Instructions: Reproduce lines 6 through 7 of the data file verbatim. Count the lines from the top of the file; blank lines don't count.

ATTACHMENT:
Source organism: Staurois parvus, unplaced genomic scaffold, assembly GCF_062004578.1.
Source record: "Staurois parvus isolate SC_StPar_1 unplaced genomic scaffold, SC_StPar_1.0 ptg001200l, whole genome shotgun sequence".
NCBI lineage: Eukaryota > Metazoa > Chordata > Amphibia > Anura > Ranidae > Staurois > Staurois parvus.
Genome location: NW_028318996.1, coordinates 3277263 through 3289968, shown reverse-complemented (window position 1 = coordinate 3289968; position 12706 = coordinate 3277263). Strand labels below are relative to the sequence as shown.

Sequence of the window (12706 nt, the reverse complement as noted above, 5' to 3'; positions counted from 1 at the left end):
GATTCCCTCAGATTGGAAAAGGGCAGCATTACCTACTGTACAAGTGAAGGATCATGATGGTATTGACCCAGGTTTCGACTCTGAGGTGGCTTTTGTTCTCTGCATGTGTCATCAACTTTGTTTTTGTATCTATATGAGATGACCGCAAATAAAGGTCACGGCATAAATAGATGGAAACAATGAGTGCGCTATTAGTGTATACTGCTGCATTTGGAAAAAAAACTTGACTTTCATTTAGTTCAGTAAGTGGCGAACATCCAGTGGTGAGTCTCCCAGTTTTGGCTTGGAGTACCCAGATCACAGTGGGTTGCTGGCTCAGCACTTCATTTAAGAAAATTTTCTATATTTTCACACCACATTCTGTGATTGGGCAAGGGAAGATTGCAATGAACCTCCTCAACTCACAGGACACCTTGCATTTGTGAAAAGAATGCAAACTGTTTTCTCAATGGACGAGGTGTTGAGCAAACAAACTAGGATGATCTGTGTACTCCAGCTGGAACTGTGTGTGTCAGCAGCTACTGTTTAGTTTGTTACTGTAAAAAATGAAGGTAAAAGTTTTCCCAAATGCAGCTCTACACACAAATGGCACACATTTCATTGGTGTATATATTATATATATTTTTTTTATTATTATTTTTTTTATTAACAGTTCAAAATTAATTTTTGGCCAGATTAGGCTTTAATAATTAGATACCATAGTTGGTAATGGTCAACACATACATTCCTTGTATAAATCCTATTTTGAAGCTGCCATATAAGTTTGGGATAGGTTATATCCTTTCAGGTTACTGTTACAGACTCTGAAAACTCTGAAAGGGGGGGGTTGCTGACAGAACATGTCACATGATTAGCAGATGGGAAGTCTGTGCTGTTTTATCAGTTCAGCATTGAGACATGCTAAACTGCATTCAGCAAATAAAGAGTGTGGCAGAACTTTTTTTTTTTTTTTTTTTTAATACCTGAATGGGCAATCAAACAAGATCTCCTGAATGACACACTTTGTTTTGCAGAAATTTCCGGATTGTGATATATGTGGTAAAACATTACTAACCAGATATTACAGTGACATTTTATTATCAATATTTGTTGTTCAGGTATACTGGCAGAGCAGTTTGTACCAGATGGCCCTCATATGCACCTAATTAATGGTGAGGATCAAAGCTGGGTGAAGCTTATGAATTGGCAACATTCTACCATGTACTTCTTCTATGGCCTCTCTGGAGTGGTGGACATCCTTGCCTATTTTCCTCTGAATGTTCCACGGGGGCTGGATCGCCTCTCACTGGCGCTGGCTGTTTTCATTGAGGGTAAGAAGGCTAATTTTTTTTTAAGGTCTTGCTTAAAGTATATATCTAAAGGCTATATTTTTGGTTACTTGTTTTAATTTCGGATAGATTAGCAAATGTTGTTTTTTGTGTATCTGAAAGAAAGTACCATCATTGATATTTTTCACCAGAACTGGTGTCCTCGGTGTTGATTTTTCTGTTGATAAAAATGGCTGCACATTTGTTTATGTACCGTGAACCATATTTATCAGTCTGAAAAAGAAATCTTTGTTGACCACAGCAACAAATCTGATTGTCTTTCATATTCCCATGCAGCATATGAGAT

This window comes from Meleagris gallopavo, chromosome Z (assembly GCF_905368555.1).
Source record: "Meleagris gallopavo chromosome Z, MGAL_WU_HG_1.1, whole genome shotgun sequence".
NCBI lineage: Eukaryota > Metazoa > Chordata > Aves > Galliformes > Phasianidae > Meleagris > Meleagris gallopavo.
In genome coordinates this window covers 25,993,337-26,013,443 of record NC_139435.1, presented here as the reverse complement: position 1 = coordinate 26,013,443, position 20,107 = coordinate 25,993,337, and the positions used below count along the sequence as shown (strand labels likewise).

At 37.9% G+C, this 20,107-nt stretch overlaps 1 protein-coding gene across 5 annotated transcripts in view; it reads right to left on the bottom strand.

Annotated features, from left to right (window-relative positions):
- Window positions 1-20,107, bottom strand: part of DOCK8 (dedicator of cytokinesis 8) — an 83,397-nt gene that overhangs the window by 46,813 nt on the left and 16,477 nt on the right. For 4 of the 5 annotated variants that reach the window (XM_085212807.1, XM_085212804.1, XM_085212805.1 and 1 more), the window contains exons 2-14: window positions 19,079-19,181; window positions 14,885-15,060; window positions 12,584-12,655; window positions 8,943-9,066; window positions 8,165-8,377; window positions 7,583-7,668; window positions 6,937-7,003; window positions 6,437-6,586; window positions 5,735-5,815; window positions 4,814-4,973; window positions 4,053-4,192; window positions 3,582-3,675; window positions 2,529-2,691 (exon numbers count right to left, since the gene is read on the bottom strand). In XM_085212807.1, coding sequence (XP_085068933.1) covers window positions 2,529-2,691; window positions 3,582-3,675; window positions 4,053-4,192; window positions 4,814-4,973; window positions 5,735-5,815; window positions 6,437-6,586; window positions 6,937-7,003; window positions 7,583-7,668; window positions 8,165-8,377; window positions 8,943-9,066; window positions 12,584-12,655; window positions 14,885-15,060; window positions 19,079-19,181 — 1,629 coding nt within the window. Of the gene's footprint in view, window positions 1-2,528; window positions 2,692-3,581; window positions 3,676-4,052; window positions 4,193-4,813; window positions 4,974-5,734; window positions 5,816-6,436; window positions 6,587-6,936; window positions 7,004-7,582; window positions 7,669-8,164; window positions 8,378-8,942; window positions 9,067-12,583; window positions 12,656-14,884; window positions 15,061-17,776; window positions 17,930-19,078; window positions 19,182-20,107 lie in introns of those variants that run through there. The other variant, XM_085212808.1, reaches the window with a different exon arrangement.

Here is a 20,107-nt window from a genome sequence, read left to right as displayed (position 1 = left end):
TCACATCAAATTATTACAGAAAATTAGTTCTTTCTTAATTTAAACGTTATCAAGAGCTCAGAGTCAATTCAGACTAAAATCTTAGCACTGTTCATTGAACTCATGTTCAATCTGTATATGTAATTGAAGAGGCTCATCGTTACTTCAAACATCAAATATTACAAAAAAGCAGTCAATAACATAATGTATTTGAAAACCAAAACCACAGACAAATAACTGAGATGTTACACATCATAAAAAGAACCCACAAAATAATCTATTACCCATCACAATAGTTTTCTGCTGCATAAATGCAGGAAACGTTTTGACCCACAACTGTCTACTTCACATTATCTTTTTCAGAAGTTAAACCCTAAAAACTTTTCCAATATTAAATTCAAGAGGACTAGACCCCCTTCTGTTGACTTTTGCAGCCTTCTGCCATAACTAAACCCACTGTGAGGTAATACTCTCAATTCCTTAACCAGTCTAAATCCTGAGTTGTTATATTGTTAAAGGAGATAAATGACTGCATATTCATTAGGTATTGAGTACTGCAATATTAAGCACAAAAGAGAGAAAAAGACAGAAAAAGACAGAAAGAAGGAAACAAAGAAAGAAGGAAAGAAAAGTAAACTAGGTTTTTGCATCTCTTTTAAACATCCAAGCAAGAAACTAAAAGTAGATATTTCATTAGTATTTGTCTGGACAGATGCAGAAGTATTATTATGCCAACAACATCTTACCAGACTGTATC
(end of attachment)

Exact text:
GATTCCCTCAGATTGGAAAAGGGCAGCATTACCTACTGTACAAGTGAAGGATCATGATGGTATTGACCCAGGTTTCGACTCTGAGGTGGCTTTTGTTCTCTGCATGTGTCATCAACTTTGTTTTTGTATCTATATGAGATGACCGCAAATAAAGGTCACGGCATAAATAGATGGAAACAATGAGTGCGCTATTAGTGTATACTGCTGCATTTGGAAAAAAAACTTGACTTTCATTTAGTTCAGTAAGTGGCGAACATCCAGTGGTGAGTCTCCCAGTTTTGGCTTGGAGTACCCAGATCACAGTGGGTTGCTGGCTCAGCACTTCATTTAAGAAAATTTTCTATATTTTCACACCACATTCTGTGATTGGGCAAGGGAAGATTGCAATGAACCTCCTCAACTCACAGGACACCTTGCATTTGTGAAAAGAATGCAAACTGTTTTCTCAATGGACGAGGTGTTGAGCAAACAAACTAGGATGATCTGTGTACTCCAGCTGGAACTGTGTGTGTCAGCAGCTACTGTTTAGTTTGTTACTGTAAAAAATGAAGGTAAAAGTTTTCCCAAATGCAGCTCTACACACAAATGGCACACATTTCATTGGTGTATATATTATATATATTTTTTTTATTATTATTTTTTTTATTAACAGTTCAAAATTAATTTTTGGCCAGATTAGGCTTTAATAATTAGATACCATAGTTGGTAATGGTCAACACATACATTCCTTGTATAAATCCTATTTTGAAGCTGCCATATAAGTTTGGGATAGGTTATATCCTTTCAGGTTACTGTTACAGACTCTGAAAACTCTGAAAGGGGGGGGTTGCTGACAGAACATGTCACATGATTAGCAGATGGGAAGTCTGTGCTGTTTTATCAGTTCAGCATTGAGACATGCTAAACTGCATTCAGCAAATAAAGAGTGTGGCAGAACTTTTTTTTTTTTTTTTTTTTAATACCTGAATGGGCAATCAAACAAGATCTCCTGAATGACACACTTTGTTTTGCAGAAATTTCCGGATTGTGATATATGTGGTAAAACATTACTAACCAGATATTACAGTGACATTTTATTATCAATATTTGTTGTTCAGGTATACTGGCAGAGCAGTTTGTACCAGATGGCCCTCATATGCACCTAATTAATGGTGAGGATCAAAGCTGGGTGAAGCTTATGAATTGGCAACATTCTACCATGTACTTCTTCTATGGCCTCTCTGGAGTGGTGGACATCCTTGCCTATTTTCCTCTGAATGTTCCACGGGGGCTGGATCGCCTCTCACTGGCGCTGGCTGTTTTCATTGAGGGTAAGAAGGCTAATTTTTTTTTAAGGTCTTGCTTAAAGTATATATCTAAAGGCTATATTTTTGGTTACTTGTTTTAATTTCGGATAGATTAGCAAATGTTGTTTTTTGTGTATCTGAAAGAAAGTACCATCATTGATATTTTTCACCAGAACTGGTGTCCTCGGTGTTGATTTTTCTGTTGATAAAAATGGCTGCACATTTGTTTATGTACCGTGAACCATATTTATCAGTCTGAAAAAGAAATCTTTGTTGACCACAGCAACAAATCTGATTGTCTTTCATATTCCCATGCAGCATATGAGAT

This window comes from Meleagris gallopavo, chromosome Z (assembly GCF_905368555.1).